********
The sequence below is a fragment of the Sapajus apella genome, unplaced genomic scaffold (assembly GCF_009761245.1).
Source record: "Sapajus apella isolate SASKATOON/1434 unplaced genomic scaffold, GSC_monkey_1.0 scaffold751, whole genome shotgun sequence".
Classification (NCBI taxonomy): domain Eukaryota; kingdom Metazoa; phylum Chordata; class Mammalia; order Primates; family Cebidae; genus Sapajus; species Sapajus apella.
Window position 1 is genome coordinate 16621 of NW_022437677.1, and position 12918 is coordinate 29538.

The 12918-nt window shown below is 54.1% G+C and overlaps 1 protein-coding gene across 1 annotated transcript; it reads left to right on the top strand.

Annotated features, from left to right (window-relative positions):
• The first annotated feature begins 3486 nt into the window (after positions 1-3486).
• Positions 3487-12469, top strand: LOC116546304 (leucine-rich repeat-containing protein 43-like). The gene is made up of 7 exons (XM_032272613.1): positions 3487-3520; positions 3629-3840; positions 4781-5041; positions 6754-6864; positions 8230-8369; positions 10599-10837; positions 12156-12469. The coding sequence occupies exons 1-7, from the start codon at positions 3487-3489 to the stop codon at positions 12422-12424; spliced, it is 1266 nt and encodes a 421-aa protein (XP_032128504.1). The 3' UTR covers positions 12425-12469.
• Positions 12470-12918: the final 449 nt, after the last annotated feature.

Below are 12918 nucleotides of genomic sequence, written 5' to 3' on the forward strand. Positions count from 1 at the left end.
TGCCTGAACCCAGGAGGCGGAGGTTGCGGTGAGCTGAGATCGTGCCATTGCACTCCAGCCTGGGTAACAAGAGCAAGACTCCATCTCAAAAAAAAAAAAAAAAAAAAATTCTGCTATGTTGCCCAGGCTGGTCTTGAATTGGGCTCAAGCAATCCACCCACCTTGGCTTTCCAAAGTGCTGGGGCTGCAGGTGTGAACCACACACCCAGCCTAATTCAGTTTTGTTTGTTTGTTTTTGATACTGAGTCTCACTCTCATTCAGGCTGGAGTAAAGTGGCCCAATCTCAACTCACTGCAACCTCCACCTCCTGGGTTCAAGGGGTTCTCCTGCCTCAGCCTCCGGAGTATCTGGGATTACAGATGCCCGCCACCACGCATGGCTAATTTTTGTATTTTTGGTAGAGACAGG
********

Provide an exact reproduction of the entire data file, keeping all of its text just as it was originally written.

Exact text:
The sequence below is a fragment of the Sapajus apella genome, unplaced genomic scaffold (assembly GCF_009761245.1).
Source record: "Sapajus apella isolate SASKATOON/1434 unplaced genomic scaffold, GSC_monkey_1.0 scaffold751, whole genome shotgun sequence".
Classification (NCBI taxonomy): domain Eukaryota; kingdom Metazoa; phylum Chordata; class Mammalia; order Primates; family Cebidae; genus Sapajus; species Sapajus apella.
Window position 1 is genome coordinate 16621 of NW_022437677.1, and position 12918 is coordinate 29538.

The 12918-nt window shown below is 54.1% G+C and overlaps 1 protein-coding gene across 1 annotated transcript; it reads left to right on the top strand.

Annotated features, from left to right (window-relative positions):
• The first annotated feature begins 3486 nt into the window (after positions 1-3486).
• Positions 3487-12469, top strand: LOC116546304 (leucine-rich repeat-containing protein 43-like). The gene is made up of 7 exons (XM_032272613.1): positions 3487-3520; positions 3629-3840; positions 4781-5041; positions 6754-6864; positions 8230-8369; positions 10599-10837; positions 12156-12469. The coding sequence occupies exons 1-7, from the start codon at positions 3487-3489 to the stop codon at positions 12422-12424; spliced, it is 1266 nt and encodes a 421-aa protein (XP_032128504.1). The 3' UTR covers positions 12425-12469.
• Positions 12470-12918: the final 449 nt, after the last annotated feature.

Below are 12918 nucleotides of genomic sequence, written 5' to 3' on the forward strand. Positions count from 1 at the left end.
TGCCTGAACCCAGGAGGCGGAGGTTGCGGTGAGCTGAGATCGTGCCATTGCACTCCAGCCTGGGTAACAAGAGCAAGACTCCATCTCAAAAAAAAAAAAAAAAAAAAATTCTGCTATGTTGCCCAGGCTGGTCTTGAATTGGGCTCAAGCAATCCACCCACCTTGGCTTTCCAAAGTGCTGGGGCTGCAGGTGTGAACCACACACCCAGCCTAATTCAGTTTTGTTTGTTTGTTTTTGATACTGAGTCTCACTCTCATTCAGGCTGGAGTAAAGTGGCCCAATCTCAACTCACTGCAACCTCCACCTCCTGGGTTCAAGGGGTTCTCCTGCCTCAGCCTCCGGAGTATCTGGGATTACAGATGCCCGCCACCACGCATGGCTAATTTTTGTATTTTTGGTAGAGACAGG